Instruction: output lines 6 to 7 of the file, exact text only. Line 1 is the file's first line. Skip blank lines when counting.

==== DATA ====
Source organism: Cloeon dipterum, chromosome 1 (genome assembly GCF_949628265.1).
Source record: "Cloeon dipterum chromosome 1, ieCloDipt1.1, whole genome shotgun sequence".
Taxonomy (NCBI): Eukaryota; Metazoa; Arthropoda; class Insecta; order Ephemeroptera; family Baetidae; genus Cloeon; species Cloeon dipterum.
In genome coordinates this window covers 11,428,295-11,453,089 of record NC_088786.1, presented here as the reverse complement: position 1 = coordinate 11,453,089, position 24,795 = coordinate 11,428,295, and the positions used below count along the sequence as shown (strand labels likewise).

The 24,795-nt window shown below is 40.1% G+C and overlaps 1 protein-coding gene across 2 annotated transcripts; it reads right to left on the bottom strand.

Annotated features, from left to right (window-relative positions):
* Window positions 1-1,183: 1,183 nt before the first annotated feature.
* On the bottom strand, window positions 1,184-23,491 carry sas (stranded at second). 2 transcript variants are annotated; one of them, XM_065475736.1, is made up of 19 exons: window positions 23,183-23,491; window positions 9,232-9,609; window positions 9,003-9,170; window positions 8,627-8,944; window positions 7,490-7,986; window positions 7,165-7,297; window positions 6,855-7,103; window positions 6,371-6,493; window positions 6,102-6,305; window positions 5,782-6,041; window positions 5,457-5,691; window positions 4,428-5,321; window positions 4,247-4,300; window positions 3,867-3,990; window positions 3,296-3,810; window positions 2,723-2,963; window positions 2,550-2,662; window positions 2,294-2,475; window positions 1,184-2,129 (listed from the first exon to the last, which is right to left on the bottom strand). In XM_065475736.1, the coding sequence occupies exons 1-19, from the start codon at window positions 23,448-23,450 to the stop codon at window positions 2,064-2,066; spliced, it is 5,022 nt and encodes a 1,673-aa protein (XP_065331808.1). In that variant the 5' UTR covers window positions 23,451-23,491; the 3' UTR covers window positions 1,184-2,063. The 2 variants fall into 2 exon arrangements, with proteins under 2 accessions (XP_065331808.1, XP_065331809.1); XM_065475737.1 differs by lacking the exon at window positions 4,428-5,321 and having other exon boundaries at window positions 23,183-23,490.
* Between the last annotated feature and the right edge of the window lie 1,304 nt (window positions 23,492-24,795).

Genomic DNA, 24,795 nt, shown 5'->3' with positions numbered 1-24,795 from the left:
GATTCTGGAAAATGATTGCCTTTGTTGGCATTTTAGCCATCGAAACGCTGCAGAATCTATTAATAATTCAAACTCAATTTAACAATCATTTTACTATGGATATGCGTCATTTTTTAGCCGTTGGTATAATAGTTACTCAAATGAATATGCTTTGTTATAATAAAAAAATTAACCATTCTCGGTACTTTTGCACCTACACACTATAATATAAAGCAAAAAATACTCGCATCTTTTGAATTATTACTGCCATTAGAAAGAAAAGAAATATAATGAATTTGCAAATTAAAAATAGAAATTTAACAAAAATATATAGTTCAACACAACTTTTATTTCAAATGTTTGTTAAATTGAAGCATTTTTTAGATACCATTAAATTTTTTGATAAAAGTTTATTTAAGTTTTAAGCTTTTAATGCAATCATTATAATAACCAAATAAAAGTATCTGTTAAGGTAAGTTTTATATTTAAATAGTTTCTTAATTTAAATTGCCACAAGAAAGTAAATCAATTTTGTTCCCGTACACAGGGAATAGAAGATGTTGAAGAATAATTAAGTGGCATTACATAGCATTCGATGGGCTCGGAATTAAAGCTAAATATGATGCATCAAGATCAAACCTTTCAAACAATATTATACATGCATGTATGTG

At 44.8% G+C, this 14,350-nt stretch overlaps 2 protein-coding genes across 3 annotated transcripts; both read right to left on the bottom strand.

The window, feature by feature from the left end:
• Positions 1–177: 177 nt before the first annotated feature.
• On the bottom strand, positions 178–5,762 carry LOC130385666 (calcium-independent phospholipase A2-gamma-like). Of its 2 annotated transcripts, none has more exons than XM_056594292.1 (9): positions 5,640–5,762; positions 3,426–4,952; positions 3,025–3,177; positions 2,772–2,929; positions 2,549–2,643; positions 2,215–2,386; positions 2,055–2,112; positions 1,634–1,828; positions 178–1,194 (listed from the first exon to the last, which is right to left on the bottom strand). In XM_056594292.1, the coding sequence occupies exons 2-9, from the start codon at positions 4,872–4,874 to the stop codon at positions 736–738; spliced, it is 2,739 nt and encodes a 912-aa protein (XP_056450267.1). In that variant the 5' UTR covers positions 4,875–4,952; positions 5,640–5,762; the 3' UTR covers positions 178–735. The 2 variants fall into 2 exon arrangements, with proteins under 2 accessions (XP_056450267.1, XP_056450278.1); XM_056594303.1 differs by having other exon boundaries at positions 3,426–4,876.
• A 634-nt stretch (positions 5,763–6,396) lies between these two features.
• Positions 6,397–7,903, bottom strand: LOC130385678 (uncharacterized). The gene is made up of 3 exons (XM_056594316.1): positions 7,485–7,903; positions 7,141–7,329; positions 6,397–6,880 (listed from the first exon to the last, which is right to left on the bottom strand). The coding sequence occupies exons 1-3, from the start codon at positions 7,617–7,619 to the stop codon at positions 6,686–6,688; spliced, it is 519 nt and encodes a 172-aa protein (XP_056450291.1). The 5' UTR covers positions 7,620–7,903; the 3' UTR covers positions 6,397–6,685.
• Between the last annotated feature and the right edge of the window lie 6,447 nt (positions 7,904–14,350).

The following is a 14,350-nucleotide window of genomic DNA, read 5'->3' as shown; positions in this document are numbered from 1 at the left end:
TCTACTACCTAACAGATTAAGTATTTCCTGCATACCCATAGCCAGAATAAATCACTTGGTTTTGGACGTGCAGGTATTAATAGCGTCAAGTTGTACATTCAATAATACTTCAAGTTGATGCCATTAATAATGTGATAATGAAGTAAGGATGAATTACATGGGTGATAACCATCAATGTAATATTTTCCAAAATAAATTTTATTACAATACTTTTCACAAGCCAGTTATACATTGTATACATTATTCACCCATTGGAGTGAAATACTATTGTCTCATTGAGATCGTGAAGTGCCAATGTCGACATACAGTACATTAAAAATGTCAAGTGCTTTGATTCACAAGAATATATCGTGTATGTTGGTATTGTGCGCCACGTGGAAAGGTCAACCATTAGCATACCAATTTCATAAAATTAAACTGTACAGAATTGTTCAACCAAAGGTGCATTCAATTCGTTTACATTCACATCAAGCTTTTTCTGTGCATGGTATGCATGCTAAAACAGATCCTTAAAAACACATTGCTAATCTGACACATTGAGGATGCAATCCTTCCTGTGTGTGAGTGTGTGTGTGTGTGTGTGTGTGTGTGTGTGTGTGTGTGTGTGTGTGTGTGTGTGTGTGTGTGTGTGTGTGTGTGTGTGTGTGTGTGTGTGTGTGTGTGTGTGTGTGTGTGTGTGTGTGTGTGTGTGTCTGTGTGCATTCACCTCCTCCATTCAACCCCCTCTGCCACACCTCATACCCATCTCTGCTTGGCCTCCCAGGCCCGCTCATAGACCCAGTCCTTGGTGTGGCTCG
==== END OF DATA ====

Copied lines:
Annotated features, from left to right (window-relative positions):
* Window positions 1-1,183: 1,183 nt before the first annotated feature.